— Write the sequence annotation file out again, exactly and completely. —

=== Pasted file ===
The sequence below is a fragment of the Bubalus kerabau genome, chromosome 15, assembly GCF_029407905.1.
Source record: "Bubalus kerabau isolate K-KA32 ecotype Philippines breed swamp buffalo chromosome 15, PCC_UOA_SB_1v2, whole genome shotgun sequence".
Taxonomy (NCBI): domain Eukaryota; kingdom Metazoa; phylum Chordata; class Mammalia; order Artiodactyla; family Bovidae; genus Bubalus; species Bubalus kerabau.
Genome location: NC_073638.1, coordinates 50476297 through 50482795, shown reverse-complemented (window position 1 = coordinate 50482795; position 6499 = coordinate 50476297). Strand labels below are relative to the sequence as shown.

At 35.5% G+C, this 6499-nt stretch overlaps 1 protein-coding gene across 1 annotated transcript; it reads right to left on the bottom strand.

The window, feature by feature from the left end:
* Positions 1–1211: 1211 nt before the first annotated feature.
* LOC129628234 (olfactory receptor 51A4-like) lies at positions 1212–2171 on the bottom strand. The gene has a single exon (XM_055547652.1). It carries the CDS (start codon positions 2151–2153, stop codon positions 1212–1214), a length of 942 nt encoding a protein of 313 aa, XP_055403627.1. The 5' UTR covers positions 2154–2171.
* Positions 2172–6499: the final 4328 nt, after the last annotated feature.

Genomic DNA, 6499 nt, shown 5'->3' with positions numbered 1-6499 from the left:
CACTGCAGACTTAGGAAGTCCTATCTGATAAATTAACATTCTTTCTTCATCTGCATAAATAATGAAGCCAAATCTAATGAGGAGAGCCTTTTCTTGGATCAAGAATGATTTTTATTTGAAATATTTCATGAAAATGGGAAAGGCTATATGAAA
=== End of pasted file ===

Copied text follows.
The sequence below is a fragment of the Bubalus kerabau genome, chromosome 15, assembly GCF_029407905.1.
Source record: "Bubalus kerabau isolate K-KA32 ecotype Philippines breed swamp buffalo chromosome 15, PCC_UOA_SB_1v2, whole genome shotgun sequence".
Taxonomy (NCBI): domain Eukaryota; kingdom Metazoa; phylum Chordata; class Mammalia; order Artiodactyla; family Bovidae; genus Bubalus; species Bubalus kerabau.
Genome location: NC_073638.1, coordinates 50476297 through 50482795, shown reverse-complemented (window position 1 = coordinate 50482795; position 6499 = coordinate 50476297). Strand labels below are relative to the sequence as shown.

At 35.5% G+C, this 6499-nt stretch overlaps 1 protein-coding gene across 1 annotated transcript; it reads right to left on the bottom strand.

The window, feature by feature from the left end:
* Positions 1–1211: 1211 nt before the first annotated feature.
* LOC129628234 (olfactory receptor 51A4-like) lies at positions 1212–2171 on the bottom strand. The gene has a single exon (XM_055547652.1). It carries the CDS (start codon positions 2151–2153, stop codon positions 1212–1214), a length of 942 nt encoding a protein of 313 aa, XP_055403627.1. The 5' UTR covers positions 2154–2171.
* Positions 2172–6499: the final 4328 nt, after the last annotated feature.

Genomic DNA, 6499 nt, shown 5'->3' with positions numbered 1-6499 from the left:
CACTGCAGACTTAGGAAGTCCTATCTGATAAATTAACATTCTTTCTTCATCTGCATAAATAATGAAGCCAAATCTAATGAGGAGAGCCTTTTCTTGGATCAAGAATGATTTTTATTTGAAATATTTCATGAAAATGGGAAAGGCTATATGAAA